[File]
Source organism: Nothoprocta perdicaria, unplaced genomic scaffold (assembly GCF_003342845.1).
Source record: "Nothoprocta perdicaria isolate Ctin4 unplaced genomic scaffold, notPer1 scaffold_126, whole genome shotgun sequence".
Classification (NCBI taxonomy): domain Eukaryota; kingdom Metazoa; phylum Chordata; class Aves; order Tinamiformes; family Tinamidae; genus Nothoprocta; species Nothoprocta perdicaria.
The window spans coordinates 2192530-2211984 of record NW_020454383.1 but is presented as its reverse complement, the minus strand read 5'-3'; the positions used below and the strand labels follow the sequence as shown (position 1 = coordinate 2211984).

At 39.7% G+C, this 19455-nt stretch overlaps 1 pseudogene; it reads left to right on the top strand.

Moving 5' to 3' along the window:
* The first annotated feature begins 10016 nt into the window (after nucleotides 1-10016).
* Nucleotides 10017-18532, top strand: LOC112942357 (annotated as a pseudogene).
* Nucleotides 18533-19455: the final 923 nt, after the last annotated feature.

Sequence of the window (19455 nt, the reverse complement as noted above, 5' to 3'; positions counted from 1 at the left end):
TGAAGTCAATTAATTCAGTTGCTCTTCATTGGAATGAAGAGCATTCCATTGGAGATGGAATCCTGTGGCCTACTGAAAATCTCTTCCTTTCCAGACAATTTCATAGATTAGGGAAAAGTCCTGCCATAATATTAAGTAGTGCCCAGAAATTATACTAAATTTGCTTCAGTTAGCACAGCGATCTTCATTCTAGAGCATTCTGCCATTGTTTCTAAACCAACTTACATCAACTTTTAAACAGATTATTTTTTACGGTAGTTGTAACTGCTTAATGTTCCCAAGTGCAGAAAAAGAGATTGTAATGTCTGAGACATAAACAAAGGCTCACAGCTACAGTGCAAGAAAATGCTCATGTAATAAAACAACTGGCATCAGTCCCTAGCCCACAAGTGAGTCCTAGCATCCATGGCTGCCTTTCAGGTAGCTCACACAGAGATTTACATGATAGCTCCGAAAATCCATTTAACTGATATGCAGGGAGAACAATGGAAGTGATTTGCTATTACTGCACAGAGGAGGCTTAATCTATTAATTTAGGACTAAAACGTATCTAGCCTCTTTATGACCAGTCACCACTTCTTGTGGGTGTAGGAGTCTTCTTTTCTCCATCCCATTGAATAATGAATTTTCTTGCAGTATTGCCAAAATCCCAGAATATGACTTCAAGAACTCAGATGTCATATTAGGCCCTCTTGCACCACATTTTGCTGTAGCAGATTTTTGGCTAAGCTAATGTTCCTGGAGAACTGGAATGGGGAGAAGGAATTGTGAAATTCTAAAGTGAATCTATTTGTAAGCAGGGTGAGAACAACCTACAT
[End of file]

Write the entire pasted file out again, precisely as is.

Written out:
Source organism: Nothoprocta perdicaria, unplaced genomic scaffold (assembly GCF_003342845.1).
Source record: "Nothoprocta perdicaria isolate Ctin4 unplaced genomic scaffold, notPer1 scaffold_126, whole genome shotgun sequence".
Classification (NCBI taxonomy): domain Eukaryota; kingdom Metazoa; phylum Chordata; class Aves; order Tinamiformes; family Tinamidae; genus Nothoprocta; species Nothoprocta perdicaria.
The window spans coordinates 2192530-2211984 of record NW_020454383.1 but is presented as its reverse complement, the minus strand read 5'-3'; the positions used below and the strand labels follow the sequence as shown (position 1 = coordinate 2211984).

At 39.7% G+C, this 19455-nt stretch overlaps 1 pseudogene; it reads left to right on the top strand.

Moving 5' to 3' along the window:
* The first annotated feature begins 10016 nt into the window (after nucleotides 1-10016).
* Nucleotides 10017-18532, top strand: LOC112942357 (annotated as a pseudogene).
* Nucleotides 18533-19455: the final 923 nt, after the last annotated feature.

Sequence of the window (19455 nt, the reverse complement as noted above, 5' to 3'; positions counted from 1 at the left end):
TGAAGTCAATTAATTCAGTTGCTCTTCATTGGAATGAAGAGCATTCCATTGGAGATGGAATCCTGTGGCCTACTGAAAATCTCTTCCTTTCCAGACAATTTCATAGATTAGGGAAAAGTCCTGCCATAATATTAAGTAGTGCCCAGAAATTATACTAAATTTGCTTCAGTTAGCACAGCGATCTTCATTCTAGAGCATTCTGCCATTGTTTCTAAACCAACTTACATCAACTTTTAAACAGATTATTTTTTACGGTAGTTGTAACTGCTTAATGTTCCCAAGTGCAGAAAAAGAGATTGTAATGTCTGAGACATAAACAAAGGCTCACAGCTACAGTGCAAGAAAATGCTCATGTAATAAAACAACTGGCATCAGTCCCTAGCCCACAAGTGAGTCCTAGCATCCATGGCTGCCTTTCAGGTAGCTCACACAGAGATTTACATGATAGCTCCGAAAATCCATTTAACTGATATGCAGGGAGAACAATGGAAGTGATTTGCTATTACTGCACAGAGGAGGCTTAATCTATTAATTTAGGACTAAAACGTATCTAGCCTCTTTATGACCAGTCACCACTTCTTGTGGGTGTAGGAGTCTTCTTTTCTCCATCCCATTGAATAATGAATTTTCTTGCAGTATTGCCAAAATCCCAGAATATGACTTCAAGAACTCAGATGTCATATTAGGCCCTCTTGCACCACATTTTGCTGTAGCAGATTTTTGGCTAAGCTAATGTTCCTGGAGAACTGGAATGGGGAGAAGGAATTGTGAAATTCTAAAGTGAATCTATTTGTAAGCAGGGTGAGAACAACCTACAT